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Article

Risk Factors for Relapse in People with Severe Mental Disorders during the COVID-19 Pandemic: A Multicenter Retrospective Study

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Santa Ana Hospital, 18009 Granada, Spain
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Axarquía Hospital, 29700 Málaga, Spain
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Virgen de Valme University Hospital, 41014 Sevilla, Spain
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Infanta Leonor University Hospital, 28031 Madrid, Spain
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José Germain University Hospital, 28911 Madrid, Spain
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Department of Psychology, Faculty of Education Sciences, University of Córdoba, 14071 Córdoba, Spain
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Author to whom correspondence should be addressed.
Academic Editors: Fabrizia Giannotta and Yunhwan Kim
Healthcare 2022, 10(1), 64; https://doi.org/10.3390/healthcare10010064
Received: 30 November 2021 / Revised: 27 December 2021 / Accepted: 28 December 2021 / Published: 30 December 2021
(This article belongs to the Special Issue Mental Health in Times of Pandemic: Protective and Risk Factors)
Background: Evidence suggests that different variables associated with the COVID-19 pandemic may increase the risk of relapse in people with Severe Mental Disorders (SMDs). However, no studies have yet looked closely at the different risk factors involved to determine their influence on the worsening of these patients’ illnesses. Objective: To analyze which variables related to the COVID-19 pandemic have increased the risk of relapse in patients with SMDs. Method: A multicenter retrospective cohort study in which data were collected from 270 patients with mental disorders who had been under follow-up in day hospitals during the year 2020. Results: The proportion of full mental health inpatient admissions was significantly higher in those who lost their employment (40.7% vs. 18.1%; p = 0.01), in those who were not receiving psychotherapy interventions (33.9% vs. 16.6%; p = 0.006), and in those who were not receiving occupational therapy (25.7% vs. 13.6%: p = 0.013). Significant associations were detected between urgent mental health consultations, the number of COVID-19 symptoms (B = 0.274; p = 0.02), and the low-income group (1.2424 vs. 0.4583; p = 0.018). Conclusions: COVID-19 symptoms and certain consequences of the pandemic, such as loss of employment, economic hardship, and loss of interventions, have brought about clinical worsening in people with SMDs. Knowledge of these factors is important for health-related decision-making in future outbreaks or pandemics. View Full-Text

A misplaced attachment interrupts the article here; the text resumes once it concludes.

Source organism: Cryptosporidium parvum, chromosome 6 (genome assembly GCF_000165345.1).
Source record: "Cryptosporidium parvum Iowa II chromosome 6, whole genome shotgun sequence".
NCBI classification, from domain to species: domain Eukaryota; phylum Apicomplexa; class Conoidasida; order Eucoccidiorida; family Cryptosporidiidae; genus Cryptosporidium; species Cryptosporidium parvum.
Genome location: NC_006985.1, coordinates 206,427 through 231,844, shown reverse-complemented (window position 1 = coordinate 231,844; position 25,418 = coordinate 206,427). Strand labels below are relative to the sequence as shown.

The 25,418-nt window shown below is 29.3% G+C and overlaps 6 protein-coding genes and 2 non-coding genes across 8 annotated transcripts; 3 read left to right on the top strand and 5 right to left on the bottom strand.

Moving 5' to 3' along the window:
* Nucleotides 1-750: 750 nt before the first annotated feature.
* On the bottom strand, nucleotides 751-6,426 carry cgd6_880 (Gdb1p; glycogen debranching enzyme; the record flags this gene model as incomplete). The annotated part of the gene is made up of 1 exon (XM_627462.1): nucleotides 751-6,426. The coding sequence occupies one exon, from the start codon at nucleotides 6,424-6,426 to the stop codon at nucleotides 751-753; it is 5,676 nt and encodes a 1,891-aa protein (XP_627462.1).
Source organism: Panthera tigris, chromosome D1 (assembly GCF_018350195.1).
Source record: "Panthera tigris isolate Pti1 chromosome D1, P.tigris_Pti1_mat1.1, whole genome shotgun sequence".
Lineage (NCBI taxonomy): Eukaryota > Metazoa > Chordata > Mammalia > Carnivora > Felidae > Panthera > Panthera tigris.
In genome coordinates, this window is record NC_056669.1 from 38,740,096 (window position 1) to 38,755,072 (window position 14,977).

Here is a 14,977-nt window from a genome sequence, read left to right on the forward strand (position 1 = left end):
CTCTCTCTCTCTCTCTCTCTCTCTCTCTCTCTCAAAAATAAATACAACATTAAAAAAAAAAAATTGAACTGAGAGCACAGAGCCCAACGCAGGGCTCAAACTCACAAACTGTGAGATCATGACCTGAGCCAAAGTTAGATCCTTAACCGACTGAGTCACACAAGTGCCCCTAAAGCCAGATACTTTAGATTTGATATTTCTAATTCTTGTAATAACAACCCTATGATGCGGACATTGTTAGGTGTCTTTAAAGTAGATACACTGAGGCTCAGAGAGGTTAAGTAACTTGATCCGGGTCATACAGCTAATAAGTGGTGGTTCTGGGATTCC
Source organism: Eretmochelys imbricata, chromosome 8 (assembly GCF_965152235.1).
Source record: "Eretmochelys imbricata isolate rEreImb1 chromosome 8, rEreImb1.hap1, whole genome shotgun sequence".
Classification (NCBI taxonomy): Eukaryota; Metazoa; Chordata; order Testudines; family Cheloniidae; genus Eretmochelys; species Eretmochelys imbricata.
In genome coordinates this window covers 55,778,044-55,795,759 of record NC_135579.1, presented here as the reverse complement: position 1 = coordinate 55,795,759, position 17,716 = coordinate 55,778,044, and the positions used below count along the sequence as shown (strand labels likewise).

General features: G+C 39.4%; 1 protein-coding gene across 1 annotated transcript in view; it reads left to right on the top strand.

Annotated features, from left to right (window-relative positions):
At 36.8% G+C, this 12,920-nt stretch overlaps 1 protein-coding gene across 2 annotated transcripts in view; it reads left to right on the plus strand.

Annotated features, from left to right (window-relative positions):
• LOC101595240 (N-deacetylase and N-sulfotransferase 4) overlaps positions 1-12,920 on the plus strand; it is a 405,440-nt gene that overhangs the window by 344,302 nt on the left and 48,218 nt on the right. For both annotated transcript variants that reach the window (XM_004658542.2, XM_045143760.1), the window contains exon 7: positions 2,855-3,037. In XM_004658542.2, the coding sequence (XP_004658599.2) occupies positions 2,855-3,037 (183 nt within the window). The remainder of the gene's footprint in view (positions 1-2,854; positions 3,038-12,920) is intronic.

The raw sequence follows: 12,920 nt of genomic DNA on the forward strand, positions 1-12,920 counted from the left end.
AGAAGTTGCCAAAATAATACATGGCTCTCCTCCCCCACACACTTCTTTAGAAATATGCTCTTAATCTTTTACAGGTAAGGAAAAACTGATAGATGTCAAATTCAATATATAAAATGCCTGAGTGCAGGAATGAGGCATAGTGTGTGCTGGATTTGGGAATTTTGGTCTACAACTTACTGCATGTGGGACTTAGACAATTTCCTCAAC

Keywords: COVID-19; severe mental disorders; associated factors COVID-19; severe mental disorders; associated factors
MDPI and ACS Style

Sánchez-Guarnido, A.J.; Huertas, P.; Garcia-Solier, R.; Solano, M.; Díez, B.; León, M.; Herruzo-Cabrera, J. Risk Factors for Relapse in People with Severe Mental Disorders during the COVID-19 Pandemic: A Multicenter Retrospective Study. Healthcare 2022, 10, 64. https://doi.org/10.3390/healthcare10010064

AMA Style

Sánchez-Guarnido AJ, Huertas P, Garcia-Solier R, Solano M, Díez B, León M, Herruzo-Cabrera J. Risk Factors for Relapse in People with Severe Mental Disorders during the COVID-19 Pandemic: A Multicenter Retrospective Study. Healthcare. 2022; 10(1):64. https://doi.org/10.3390/healthcare10010064

Chicago/Turabian Style

Sánchez-Guarnido, Antonio J., Paloma Huertas, Rosario Garcia-Solier, Miguel Solano, Beatriz Díez, Marta León, and Javier Herruzo-Cabrera. 2022. "Risk Factors for Relapse in People with Severe Mental Disorders during the COVID-19 Pandemic: A Multicenter Retrospective Study" Healthcare 10, no. 1: 64. https://doi.org/10.3390/healthcare10010064

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